that cannot hear and cannot be awakened,
that is, in fact, incontinent and catatonic,
but nonetheless demands to be sat beside
and talked to, prayed for, cried over, whose limbs
and torso must be gently sponged, forehead
smoothed, even in the dead of night –
especially in the dead of night – this silence,
how long do you suppose it can continue?
Extract from ‘This Silence Between Us’ in Julia Copus’ collection The World’s Two Smallest Humans
-If you sit in a café that plays old school jazz for long enough, looking out at the wind playfully pushing the Christmas tree like a mischievous lover, by the park you used to sit in at seventeen, when you still had nothing better to do, your muddled mind might start making sense. It probably won’t though.
Give me an ocean to drink.
Give me a boat not to sink.
Give me a night to lie half-awake upon.
Give me a sheet to unroll myself within.
Give me everything.
Give me the love you were saving.
Give me your hand, gloved, or cold as denial.
Give me your sorry state, do not hesitate.
We have all been an endangered mountain bear
they call vicious, too sad to bare our teeth
and make them run to give us peace.
We have all been mere mortal, all realised this
on a day that did not start with someone muttering
our name, mid-sleep, as we left them.
Give me a minute, there is always something else
to do, before I can get to you.
We are not ok, but let’s not tell anyone,
just yet. Place your hand over mine as
I try to get the bar man’s attention,
kiss me as I carry your pint and my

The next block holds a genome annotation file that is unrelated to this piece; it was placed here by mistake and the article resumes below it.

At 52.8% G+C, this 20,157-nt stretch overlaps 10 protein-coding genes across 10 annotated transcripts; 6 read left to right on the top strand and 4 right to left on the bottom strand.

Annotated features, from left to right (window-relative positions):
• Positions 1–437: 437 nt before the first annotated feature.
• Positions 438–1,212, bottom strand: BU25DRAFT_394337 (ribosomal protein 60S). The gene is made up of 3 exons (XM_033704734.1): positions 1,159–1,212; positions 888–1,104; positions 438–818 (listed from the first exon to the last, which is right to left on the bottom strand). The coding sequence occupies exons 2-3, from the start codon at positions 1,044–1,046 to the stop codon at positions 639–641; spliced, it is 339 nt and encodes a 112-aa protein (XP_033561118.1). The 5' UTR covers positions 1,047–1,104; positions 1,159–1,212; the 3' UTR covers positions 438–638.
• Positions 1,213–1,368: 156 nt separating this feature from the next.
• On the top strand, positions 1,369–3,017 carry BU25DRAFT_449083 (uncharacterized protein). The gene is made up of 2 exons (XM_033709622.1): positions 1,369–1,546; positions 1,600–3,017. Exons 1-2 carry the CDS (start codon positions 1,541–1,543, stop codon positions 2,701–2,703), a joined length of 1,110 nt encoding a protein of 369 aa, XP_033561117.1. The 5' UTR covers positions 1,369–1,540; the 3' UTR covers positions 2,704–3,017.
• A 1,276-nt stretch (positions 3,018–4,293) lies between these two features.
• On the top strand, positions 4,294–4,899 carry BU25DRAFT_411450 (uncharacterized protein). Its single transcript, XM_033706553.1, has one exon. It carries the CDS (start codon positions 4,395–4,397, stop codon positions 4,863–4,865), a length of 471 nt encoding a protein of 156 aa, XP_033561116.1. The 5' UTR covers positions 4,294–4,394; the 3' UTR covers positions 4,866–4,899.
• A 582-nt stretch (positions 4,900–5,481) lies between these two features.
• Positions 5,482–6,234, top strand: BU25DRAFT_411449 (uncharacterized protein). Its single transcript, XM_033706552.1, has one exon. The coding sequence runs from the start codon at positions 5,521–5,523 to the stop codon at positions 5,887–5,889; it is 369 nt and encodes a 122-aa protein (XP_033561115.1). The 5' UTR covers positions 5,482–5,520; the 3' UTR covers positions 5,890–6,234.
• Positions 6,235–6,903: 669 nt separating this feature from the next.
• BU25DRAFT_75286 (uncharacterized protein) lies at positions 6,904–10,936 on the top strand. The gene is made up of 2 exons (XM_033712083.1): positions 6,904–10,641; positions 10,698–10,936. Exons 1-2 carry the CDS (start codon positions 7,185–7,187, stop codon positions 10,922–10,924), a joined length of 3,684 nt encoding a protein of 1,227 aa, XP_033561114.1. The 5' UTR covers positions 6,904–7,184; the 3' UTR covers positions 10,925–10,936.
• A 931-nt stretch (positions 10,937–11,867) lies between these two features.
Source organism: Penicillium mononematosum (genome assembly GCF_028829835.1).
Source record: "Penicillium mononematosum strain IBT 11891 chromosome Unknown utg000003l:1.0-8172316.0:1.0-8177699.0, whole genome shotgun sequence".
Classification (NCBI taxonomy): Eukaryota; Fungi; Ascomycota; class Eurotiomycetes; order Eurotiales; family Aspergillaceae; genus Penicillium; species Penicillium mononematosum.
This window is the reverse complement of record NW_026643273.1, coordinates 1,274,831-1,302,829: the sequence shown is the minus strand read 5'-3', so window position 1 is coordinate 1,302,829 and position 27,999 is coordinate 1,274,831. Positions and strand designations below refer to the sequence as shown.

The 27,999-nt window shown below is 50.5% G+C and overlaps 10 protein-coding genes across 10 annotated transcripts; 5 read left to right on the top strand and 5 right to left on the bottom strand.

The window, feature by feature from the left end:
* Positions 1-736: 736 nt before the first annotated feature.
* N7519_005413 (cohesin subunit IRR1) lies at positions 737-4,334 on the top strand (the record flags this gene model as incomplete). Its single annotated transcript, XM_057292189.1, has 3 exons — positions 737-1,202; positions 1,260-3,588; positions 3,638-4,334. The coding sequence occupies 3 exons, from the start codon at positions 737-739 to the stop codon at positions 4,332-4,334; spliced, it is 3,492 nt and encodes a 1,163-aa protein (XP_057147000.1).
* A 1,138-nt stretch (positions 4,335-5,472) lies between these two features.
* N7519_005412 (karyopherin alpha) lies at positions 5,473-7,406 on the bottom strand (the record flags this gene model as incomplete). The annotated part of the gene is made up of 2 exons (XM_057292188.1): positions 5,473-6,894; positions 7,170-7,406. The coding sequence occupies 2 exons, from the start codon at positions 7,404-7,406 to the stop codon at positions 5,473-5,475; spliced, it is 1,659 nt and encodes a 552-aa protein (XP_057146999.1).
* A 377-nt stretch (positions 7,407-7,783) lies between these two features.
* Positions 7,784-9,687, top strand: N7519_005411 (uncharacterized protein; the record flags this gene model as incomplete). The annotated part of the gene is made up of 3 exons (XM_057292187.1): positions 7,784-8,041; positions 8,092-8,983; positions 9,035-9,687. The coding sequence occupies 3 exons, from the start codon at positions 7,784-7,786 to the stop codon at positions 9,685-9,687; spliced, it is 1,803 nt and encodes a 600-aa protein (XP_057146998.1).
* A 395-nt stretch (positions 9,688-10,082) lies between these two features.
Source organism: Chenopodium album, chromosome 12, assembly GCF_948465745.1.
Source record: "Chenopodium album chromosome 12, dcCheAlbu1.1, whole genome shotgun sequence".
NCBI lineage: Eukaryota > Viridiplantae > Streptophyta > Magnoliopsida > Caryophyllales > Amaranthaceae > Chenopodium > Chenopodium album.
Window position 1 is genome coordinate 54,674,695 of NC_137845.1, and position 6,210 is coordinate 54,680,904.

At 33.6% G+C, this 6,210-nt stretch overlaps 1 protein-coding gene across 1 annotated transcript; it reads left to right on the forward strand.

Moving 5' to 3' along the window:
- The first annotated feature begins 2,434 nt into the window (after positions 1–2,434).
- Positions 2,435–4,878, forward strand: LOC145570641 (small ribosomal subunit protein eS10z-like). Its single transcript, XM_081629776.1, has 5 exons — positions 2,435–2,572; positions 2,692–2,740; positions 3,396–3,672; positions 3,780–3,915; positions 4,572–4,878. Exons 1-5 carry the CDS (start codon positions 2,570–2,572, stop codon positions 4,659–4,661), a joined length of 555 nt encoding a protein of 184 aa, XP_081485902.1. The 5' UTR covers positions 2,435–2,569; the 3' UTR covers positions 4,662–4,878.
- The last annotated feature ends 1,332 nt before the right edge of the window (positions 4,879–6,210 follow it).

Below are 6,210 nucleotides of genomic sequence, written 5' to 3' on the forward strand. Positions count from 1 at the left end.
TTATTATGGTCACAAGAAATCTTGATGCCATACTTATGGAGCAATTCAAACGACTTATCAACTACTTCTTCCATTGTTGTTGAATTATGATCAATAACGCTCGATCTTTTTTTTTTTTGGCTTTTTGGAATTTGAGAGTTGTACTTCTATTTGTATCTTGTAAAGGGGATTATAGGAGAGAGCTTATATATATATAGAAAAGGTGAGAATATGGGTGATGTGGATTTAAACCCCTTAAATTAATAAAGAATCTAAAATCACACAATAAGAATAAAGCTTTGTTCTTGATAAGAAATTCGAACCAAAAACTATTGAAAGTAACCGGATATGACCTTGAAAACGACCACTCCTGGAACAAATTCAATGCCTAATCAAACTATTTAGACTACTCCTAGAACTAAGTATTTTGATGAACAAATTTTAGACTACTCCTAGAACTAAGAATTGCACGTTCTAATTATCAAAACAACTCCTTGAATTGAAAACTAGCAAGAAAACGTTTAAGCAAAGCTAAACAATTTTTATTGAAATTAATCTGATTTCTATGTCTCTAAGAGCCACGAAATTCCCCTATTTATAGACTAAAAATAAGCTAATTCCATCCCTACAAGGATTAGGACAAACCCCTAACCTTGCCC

wine glass to our table of friends
who cannot feel this world shifting
under my black platform shoes.
There will be other nights to sink
our teeth into. Let’s not let it be tonight.
Let’s practice this skill of pretending:
me, on your lap, I am not a weight
you have to bear, I was what made you
feel light again, remember?
Remember when I made you what you
thought you were too old to become?
Performing ‘Abscess’ at a Burn After Reading night in October.
Burn After Reading’s next night is on the 10th December: https://www.facebook.com/events/749450205138615/?fref=ts
Featuring Salena Godden, Adam Kammerling and the BARPo crew. Wonderful.
I want to write different words for you
To invent a language for you alone
to fit the size of your body
And the size of my love
I want to travel away from the dictionary
And to leave my lips
I am tired of my mouth
I want a different one
Which can change
Into a cherry tree or a match box
A mouth from which words can emerge
Like nymphs from the sea,
Like white chicks jumping from the magician’s hat.
Trans. Bassam K Frangieh and Clementine R. Brown
For the last few months I have been doing all I can to deny the fact that university is coming to an end. Today, packing up the last of my room and walking around the empty house, it finally hit me. These last three years have passed by so quickly, but thinking back to everything that they’ve contained makes it seem like it was an absolute lifetime.